One thing, though. I found, about half way through Lent, that I didn't really have time to write. I'd like to have time to write. I spent a good chunk of time alone last week and I had an opportunity to get some posts for this week written. Beyond that, I'm praying I figure out the writing time piece of the puzzle.
for my friend, Leslie who carries a heavy cross into the Easter season and for her children: I pray that the joy of the Resurrection will be theirs even as the grieve. And for the repose of the soul of her husband:
Eternal rest grant unto him, O Lord, and let perpetual light shine upon him. May the souls of the faithful departed, through the mercy of God, rest in peace. Amen.
Yeah. That. I'm doing it, I promise;-).
::crafting in the kitchen
this early spring has me befuddled in the kitchen, too. What local vegetable season is it, anyway? Farmer's Market is supposed to open in April. Any locals know which weekend?
I'm also planning meals to bring to my mother- and father-in-law. I need to think of things which are easily re-heated and provide some variety over the course of a few days. Any ideas?
::loving the moments
::I took lots of long walks in Coral Gables while Mike was at work. While the sights and sounds were wonderful, it was the feel of warm sun that especially blessed me. Oh, how that sun felt good!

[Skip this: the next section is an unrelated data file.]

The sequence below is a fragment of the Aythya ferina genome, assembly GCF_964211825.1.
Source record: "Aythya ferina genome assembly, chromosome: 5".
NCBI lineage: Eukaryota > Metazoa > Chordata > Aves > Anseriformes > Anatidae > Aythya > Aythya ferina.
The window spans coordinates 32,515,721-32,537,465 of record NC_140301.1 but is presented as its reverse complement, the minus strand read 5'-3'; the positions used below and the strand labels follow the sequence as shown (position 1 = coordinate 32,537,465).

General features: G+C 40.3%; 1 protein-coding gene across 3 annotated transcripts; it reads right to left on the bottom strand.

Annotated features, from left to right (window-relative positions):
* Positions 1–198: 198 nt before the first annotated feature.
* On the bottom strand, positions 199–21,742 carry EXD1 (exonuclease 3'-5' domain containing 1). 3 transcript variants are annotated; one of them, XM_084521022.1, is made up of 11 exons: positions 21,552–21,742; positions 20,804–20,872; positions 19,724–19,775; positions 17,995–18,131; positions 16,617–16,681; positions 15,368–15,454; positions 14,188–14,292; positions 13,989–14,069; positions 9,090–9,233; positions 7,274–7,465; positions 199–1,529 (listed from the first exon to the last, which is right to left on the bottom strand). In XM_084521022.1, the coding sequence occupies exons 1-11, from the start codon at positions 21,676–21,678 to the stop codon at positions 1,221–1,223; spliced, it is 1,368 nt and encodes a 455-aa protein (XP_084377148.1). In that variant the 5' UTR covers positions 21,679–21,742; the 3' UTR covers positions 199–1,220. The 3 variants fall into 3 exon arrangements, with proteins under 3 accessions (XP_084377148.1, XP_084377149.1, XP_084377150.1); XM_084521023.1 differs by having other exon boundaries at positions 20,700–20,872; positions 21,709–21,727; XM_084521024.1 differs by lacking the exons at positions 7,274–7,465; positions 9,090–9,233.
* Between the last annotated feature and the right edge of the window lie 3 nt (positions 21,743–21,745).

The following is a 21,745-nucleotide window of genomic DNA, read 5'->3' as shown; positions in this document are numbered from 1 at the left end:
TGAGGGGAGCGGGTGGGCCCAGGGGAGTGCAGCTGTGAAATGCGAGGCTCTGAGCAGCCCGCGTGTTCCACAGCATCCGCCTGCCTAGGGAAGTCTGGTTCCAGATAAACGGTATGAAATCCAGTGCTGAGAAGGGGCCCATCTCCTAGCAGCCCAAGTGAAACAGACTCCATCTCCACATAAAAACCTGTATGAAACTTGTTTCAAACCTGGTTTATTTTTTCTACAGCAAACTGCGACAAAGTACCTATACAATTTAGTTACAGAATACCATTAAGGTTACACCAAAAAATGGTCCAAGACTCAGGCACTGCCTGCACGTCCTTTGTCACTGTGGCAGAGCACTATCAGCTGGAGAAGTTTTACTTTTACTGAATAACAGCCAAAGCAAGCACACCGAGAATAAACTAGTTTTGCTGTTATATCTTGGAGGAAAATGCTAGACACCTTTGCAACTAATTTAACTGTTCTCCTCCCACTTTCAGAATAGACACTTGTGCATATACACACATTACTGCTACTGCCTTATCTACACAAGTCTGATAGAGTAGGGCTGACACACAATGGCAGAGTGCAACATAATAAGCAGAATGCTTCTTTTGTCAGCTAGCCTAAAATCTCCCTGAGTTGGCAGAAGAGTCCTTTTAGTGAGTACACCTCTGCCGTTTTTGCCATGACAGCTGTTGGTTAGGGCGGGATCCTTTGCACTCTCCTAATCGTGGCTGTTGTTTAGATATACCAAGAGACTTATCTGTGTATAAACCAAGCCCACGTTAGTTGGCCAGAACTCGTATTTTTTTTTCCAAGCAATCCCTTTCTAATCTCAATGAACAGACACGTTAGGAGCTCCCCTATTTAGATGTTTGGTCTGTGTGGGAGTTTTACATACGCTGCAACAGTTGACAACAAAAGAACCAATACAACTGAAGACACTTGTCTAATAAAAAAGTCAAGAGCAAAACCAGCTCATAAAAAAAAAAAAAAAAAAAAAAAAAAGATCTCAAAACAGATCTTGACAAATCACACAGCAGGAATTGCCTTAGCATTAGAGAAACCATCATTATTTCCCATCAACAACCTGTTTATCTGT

::I had lots of uninterrupted time alone with Mike at te end of his work day.
:: After the feast and the Easter egg hunt yesterday, Karoline, who is five, organized all the cousins and siblings to put on an Easter play. From the Last Supper to the Resurrection, she scripted and directed the whole thing. It was a child who reminded us at the end of the long day exactly what the day was meant to celebrate. How happy she must have made Jesus! How He must have smiled at Nicholas carrying the seven foot cross and then curling up in the soccer-goal-turned-tomb. And Karoline, insisting it all happen and then bringing it life. Oh, to have the unabashed faith of a little child...
::living the liturgy
I'm determined that my family know that we are living the Easter season, just as surely as they knew that we were living Lent. What does that mean, exactly? How best to make it fifty days of bright hope and joyful prayer?
For us, Easter has always meant an abundance of time out door in the sunshine. Our beloved bluebells have come and gone, so this year, we will spend April getting to know some of the later blooming flowers (which are also blooming early--we'll get to know traditional may flowers this April).
It's also a season of blessed candles, holy water, and light. That means that candles will be lit on the mantel where the golden Alleluia letters shine, all the holy water fonts will be filled, and windows will be washed inside and out to let in the light.
The Eastertide hymn will be rung (or sung lustily as it may) and my children will be belting out Alleluias at random times for the foreseeable future, just because they can...
And we are looking joyfully forward to the Feast of Divine Mercy.
::planning for the week ahead
I plan to spend lots of time hugging on these sweet children! I missed them when I was away from them and I'm looking very forward to launching into this new season with them.
Many thanks to Emily DeHority for taking my camera in her hands thorughout the weekend. Some of these photos are hers. I'm not really sure who clicked what:-)